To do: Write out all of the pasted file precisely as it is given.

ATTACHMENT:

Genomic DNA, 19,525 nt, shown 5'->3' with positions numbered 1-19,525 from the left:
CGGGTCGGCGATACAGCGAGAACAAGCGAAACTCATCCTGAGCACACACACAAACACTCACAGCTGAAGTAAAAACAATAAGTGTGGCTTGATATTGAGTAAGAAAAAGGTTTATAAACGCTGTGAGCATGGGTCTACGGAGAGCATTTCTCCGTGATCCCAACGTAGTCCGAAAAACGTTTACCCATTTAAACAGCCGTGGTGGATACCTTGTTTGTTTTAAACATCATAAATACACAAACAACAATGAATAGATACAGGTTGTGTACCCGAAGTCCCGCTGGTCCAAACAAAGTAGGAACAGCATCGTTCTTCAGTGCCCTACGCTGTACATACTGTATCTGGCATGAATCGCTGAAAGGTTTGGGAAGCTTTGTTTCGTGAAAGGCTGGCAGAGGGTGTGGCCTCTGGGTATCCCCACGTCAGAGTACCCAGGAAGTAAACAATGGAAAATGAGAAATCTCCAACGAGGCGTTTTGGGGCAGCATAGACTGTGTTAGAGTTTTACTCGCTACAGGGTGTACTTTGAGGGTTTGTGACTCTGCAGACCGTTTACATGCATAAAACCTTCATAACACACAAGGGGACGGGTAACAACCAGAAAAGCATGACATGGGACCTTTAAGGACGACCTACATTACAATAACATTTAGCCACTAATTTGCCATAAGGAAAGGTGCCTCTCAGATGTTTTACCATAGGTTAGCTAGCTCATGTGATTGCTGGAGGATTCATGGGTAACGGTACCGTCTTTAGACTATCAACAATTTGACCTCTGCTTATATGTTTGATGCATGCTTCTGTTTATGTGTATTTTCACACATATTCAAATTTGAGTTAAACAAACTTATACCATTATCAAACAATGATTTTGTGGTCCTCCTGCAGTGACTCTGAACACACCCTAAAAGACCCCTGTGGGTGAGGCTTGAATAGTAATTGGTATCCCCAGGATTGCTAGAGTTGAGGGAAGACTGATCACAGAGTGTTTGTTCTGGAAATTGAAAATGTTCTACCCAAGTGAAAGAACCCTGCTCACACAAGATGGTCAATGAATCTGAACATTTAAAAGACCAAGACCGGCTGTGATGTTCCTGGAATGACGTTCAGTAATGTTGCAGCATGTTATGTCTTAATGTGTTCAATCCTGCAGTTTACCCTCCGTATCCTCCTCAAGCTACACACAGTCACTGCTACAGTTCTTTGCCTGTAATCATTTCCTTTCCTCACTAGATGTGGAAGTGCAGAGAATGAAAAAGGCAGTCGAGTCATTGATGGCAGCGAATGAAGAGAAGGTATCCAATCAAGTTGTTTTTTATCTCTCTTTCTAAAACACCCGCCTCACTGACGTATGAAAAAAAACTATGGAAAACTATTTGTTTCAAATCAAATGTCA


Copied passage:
Genomic DNA, 19,525 nt, shown 5'->3' with positions numbered 1-19,525 from the left:
CGGGTCGGCGATACAGCGAGAACAAGCGAAACTCATCCTGAGCACACACACAAACACTCACAGCTGAAGTAAAAACAATAAGTGTGGCTTGATATTGAGTAAGAAAAAGGTTTATAAACGCTGTGAGCATGGGTCTACGGAGAGCATTTCTCCGTGATCCCAACGTAGTCCGAAAAACGTTTACCCATTTAAACAGCCGTGGTGGATACCTTGTTTGTTTTAAACATCATAAATACACAAACAACAATGAATAGATACAGGTTGTGTACCCGAAGTCCCGCTGGTCCAAACAAAGTAGGAACAGCATCGTTCTTCAGTGCCCTACGCTGTACATACTGTATCTGGCATGAATCGCTGAAAGGTTTGGGAAGCTTTGTTTCGTGAAAGGCTGGCAGAGGGTGTGGCCTCTGGGTATCCCCACGTCAGAGTACCCAGGAAGTAAACAATGGAAAATGAGAAATCTCCAACGAGGCGTTTTGGGGCAGCATAGACTGTGTTAGAGTTTTACTCGCTACAGGGTGTACTTTGAGGGTTTGTGACTCTGCAGACCGTTTACATGCATAAAACCTTCATAACACACAAGGGGACGGGTAACAACCAGAAAAGCATGACATGGGACCTTTAAGGACGACCTACATTACAATAACATTTAGCCACTAATTTGCCATAAGGAAAGGTGCCTCTCAGATGTTTTACCATAGGTTAGCTAGCTCATGTGATTGCTGGAGGATTCATGGGTAACGGTACCGTCTTTAGACTATCAACAATTTGACCTCTGCTTATATGTTTGATGCATGCTTCTGTTTATGTGTATTTTCACACATATTCAAATTTGAGTTAAACAAACTTATACCATTATCAAACAATGATTTTGTGGTCCTCCTGCAGTGACTCTGAACACACCCTAAAAGACCCCTGTGGGTGAGGCTTGAATAGTAATTGGTATCCCCAGGATTGCTAGAGTTGAGGGAAGACTGATCACAGAGTGTTTGTTCTGGAAATTGAAAATGTTCTACCCAAGTGAAAGAACCCTGCTCACACAAGATGGTCAATGAATCTGAACATTTAAAAGACCAAGACCGGCTGTGATGTTCCTGGAATGACGTTCAGTAATGTTGCAGCATGTTATGTCTTAATGTGTTCAATCCTGCAGTTTACCCTCCGTATCCTCCTCAAGCTACACACAGTCACTGCTACAGTTCTTTGCCTGTAATCATTTCCTTTCCTCACTAGATGTGGAAGTGCAGAGAATGAAAAAGGCAGTCGAGTCATTGATGGCAGCGAATGAAGAGAAGGTATCCAATCAAGTTGTTTTTTATCTCTCTTTCTAAAACACCCGCCTCACTGACGTATGAAAAAAAACTATGGAAAACTATTTGTTTCAAATCAAATGTCA